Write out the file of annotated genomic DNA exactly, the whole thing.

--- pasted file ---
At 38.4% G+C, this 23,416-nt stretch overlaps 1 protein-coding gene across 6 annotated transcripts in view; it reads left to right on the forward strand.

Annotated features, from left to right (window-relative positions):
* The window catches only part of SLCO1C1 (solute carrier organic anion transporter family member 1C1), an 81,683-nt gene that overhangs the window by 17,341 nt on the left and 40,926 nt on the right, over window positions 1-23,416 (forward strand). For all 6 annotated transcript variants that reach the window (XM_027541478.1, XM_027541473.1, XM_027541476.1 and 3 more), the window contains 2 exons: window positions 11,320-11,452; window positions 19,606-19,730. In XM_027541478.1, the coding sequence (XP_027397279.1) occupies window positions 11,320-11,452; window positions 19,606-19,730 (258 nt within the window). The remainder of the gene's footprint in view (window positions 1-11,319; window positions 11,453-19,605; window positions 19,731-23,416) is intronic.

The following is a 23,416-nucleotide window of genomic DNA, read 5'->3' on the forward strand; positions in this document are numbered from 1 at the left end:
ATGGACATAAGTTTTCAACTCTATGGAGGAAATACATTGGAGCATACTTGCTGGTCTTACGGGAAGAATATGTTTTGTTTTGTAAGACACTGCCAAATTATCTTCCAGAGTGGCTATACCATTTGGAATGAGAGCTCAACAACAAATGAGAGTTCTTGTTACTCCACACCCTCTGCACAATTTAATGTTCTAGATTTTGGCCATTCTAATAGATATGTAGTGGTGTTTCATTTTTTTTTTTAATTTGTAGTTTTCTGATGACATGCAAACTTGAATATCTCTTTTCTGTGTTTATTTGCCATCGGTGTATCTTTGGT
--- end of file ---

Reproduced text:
At 38.4% G+C, this 23,416-nt stretch overlaps 1 protein-coding gene across 6 annotated transcripts in view; it reads left to right on the forward strand.

Annotated features, from left to right (window-relative positions):
* The window catches only part of SLCO1C1 (solute carrier organic anion transporter family member 1C1), an 81,683-nt gene that overhangs the window by 17,341 nt on the left and 40,926 nt on the right, over window positions 1-23,416 (forward strand). For all 6 annotated transcript variants that reach the window (XM_027541478.1, XM_027541473.1, XM_027541476.1 and 3 more), the window contains 2 exons: window positions 11,320-11,452; window positions 19,606-19,730. In XM_027541478.1, the coding sequence (XP_027397279.1) occupies window positions 11,320-11,452; window positions 19,606-19,730 (258 nt within the window). The remainder of the gene's footprint in view (window positions 1-11,319; window positions 11,453-19,605; window positions 19,731-23,416) is intronic.

The following is a 23,416-nucleotide window of genomic DNA, read 5'->3' on the forward strand; positions in this document are numbered from 1 at the left end:
ATGGACATAAGTTTTCAACTCTATGGAGGAAATACATTGGAGCATACTTGCTGGTCTTACGGGAAGAATATGTTTTGTTTTGTAAGACACTGCCAAATTATCTTCCAGAGTGGCTATACCATTTGGAATGAGAGCTCAACAACAAATGAGAGTTCTTGTTACTCCACACCCTCTGCACAATTTAATGTTCTAGATTTTGGCCATTCTAATAGATATGTAGTGGTGTTTCATTTTTTTTTTTAATTTGTAGTTTTCTGATGACATGCAAACTTGAATATCTCTTTTCTGTGTTTATTTGCCATCGGTGTATCTTTGGT